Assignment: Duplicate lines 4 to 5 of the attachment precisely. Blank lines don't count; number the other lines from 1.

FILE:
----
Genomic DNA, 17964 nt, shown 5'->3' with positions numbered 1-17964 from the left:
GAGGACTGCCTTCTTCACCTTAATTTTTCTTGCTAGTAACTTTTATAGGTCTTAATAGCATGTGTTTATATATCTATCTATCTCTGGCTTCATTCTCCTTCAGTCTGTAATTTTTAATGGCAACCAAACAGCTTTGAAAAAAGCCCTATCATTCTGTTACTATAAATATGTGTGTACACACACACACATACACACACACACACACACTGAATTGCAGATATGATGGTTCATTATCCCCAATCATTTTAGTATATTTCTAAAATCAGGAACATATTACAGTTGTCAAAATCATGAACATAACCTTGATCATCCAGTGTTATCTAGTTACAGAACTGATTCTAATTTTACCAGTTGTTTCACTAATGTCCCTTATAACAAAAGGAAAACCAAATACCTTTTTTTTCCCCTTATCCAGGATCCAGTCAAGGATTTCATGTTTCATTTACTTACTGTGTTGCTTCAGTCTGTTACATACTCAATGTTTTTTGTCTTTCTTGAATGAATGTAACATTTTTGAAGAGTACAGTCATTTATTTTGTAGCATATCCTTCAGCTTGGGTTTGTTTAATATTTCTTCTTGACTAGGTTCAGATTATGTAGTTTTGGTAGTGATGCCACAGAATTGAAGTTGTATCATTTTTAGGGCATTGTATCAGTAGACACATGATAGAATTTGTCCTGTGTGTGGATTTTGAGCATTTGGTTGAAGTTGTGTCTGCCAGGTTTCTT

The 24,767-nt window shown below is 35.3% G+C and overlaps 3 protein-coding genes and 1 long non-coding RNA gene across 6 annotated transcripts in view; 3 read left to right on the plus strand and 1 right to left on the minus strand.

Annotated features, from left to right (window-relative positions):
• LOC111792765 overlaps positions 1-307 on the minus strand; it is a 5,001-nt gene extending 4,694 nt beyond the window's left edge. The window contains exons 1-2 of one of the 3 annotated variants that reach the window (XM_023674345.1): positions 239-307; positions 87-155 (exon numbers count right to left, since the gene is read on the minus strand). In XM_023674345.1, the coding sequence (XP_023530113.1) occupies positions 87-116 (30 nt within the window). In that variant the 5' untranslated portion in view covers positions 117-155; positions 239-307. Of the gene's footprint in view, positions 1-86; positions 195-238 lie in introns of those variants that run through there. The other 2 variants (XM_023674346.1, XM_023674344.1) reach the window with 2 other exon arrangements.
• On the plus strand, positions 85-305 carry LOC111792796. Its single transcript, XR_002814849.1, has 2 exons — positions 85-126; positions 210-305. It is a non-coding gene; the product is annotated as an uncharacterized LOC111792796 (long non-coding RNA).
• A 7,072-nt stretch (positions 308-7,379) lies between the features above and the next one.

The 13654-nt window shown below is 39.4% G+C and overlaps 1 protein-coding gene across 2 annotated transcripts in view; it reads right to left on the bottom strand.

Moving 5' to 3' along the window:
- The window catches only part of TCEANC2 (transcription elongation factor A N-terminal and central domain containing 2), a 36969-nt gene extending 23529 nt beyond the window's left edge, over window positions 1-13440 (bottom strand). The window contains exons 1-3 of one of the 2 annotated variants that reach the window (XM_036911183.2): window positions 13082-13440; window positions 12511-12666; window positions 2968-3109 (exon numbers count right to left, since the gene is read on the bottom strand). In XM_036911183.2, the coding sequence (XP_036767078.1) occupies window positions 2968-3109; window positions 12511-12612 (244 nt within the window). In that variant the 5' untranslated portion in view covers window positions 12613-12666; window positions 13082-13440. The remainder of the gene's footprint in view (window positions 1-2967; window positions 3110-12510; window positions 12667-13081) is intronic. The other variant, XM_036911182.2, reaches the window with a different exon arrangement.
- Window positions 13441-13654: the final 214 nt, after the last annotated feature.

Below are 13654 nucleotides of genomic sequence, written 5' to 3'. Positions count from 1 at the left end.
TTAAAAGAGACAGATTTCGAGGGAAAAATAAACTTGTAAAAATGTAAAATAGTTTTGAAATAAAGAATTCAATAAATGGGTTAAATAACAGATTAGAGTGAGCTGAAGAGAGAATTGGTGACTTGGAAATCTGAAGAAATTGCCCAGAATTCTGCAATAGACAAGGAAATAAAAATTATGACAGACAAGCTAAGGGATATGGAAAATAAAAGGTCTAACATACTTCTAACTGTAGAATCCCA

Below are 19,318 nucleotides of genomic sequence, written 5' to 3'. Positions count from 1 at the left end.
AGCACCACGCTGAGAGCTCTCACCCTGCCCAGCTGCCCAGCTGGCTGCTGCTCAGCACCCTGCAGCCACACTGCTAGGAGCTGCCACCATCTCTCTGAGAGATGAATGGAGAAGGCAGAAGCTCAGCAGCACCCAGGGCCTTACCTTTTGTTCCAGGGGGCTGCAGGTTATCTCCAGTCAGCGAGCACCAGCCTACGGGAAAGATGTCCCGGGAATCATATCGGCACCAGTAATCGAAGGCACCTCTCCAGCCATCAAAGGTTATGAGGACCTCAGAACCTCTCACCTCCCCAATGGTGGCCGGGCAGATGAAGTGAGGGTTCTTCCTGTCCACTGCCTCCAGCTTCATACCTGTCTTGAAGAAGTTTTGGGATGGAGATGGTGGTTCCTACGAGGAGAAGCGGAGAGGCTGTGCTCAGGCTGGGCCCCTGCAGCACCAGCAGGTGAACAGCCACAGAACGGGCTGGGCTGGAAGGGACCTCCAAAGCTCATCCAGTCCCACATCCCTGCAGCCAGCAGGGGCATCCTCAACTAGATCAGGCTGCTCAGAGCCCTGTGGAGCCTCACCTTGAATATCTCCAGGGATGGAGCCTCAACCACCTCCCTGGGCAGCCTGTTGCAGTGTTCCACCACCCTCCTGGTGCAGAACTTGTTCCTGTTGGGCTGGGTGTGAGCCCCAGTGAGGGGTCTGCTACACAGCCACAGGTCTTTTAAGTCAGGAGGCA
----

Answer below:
Annotated features, from left to right (window-relative positions):
• LOC111792765 overlaps positions 1-307 on the minus strand; it is a 5,001-nt gene extending 4,694 nt beyond the window's left edge. The window contains exons 1-2 of one of the 3 annotated variants that reach the window (XM_023674345.1): positions 239-307; positions 87-155 (exon numbers count right to left, since the gene is read on the minus strand). In XM_023674345.1, the coding sequence (XP_023530113.1) occupies positions 87-116 (30 nt within the window). In that variant the 5' untranslated portion in view covers positions 117-155; positions 239-307. Of the gene's footprint in view, positions 1-86; positions 195-238 lie in introns of those variants that run through there. The other 2 variants (XM_023674346.1, XM_023674344.1) reach the window with 2 other exon arrangements.